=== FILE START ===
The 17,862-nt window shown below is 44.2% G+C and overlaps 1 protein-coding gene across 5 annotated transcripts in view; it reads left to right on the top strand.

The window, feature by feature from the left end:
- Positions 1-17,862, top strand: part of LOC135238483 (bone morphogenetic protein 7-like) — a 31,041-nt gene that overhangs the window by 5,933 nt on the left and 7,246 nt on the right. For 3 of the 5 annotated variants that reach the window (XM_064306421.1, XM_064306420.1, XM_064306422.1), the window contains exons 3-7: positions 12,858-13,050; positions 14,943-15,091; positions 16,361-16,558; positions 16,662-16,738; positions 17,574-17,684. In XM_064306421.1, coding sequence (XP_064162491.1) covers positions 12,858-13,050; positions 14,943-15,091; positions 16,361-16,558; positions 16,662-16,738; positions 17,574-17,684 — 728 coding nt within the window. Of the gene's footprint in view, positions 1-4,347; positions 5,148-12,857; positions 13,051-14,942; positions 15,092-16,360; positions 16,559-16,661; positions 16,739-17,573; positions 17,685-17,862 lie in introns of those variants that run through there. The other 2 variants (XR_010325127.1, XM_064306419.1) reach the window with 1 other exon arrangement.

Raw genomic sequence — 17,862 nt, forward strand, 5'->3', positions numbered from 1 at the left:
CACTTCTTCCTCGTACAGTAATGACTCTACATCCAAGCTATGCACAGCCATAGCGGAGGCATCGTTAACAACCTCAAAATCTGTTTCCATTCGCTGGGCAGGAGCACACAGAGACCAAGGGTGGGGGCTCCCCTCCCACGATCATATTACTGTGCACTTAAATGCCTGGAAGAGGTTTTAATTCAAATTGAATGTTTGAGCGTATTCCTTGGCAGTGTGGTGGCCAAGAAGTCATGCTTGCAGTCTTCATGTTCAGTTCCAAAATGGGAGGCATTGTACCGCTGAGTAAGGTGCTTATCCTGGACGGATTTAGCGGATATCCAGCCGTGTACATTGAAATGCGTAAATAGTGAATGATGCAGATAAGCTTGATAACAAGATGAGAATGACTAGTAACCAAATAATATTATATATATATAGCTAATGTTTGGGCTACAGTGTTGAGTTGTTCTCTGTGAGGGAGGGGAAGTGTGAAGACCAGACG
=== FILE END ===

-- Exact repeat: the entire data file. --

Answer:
The 17,862-nt window shown below is 44.2% G+C and overlaps 1 protein-coding gene across 5 annotated transcripts in view; it reads left to right on the top strand.

The window, feature by feature from the left end:
- Positions 1-17,862, top strand: part of LOC135238483 (bone morphogenetic protein 7-like) — a 31,041-nt gene that overhangs the window by 5,933 nt on the left and 7,246 nt on the right. For 3 of the 5 annotated variants that reach the window (XM_064306421.1, XM_064306420.1, XM_064306422.1), the window contains exons 3-7: positions 12,858-13,050; positions 14,943-15,091; positions 16,361-16,558; positions 16,662-16,738; positions 17,574-17,684. In XM_064306421.1, coding sequence (XP_064162491.1) covers positions 12,858-13,050; positions 14,943-15,091; positions 16,361-16,558; positions 16,662-16,738; positions 17,574-17,684 — 728 coding nt within the window. Of the gene's footprint in view, positions 1-4,347; positions 5,148-12,857; positions 13,051-14,942; positions 15,092-16,360; positions 16,559-16,661; positions 16,739-17,573; positions 17,685-17,862 lie in introns of those variants that run through there. The other 2 variants (XR_010325127.1, XM_064306419.1) reach the window with 1 other exon arrangement.

Raw genomic sequence — 17,862 nt, forward strand, 5'->3', positions numbered from 1 at the left:
CACTTCTTCCTCGTACAGTAATGACTCTACATCCAAGCTATGCACAGCCATAGCGGAGGCATCGTTAACAACCTCAAAATCTGTTTCCATTCGCTGGGCAGGAGCACACAGAGACCAAGGGTGGGGGCTCCCCTCCCACGATCATATTACTGTGCACTTAAATGCCTGGAAGAGGTTTTAATTCAAATTGAATGTTTGAGCGTATTCCTTGGCAGTGTGGTGGCCAAGAAGTCATGCTTGCAGTCTTCATGTTCAGTTCCAAAATGGGAGGCATTGTACCGCTGAGTAAGGTGCTTATCCTGGACGGATTTAGCGGATATCCAGCCGTGTACATTGAAATGCGTAAATAGTGAATGATGCAGATAAGCTTGATAACAAGATGAGAATGACTAGTAACCAAATAATATTATATATATATAGCTAATGTTTGGGCTACAGTGTTGAGTTGTTCTCTGTGAGGGAGGGGAAGTGTGAAGACCAGACG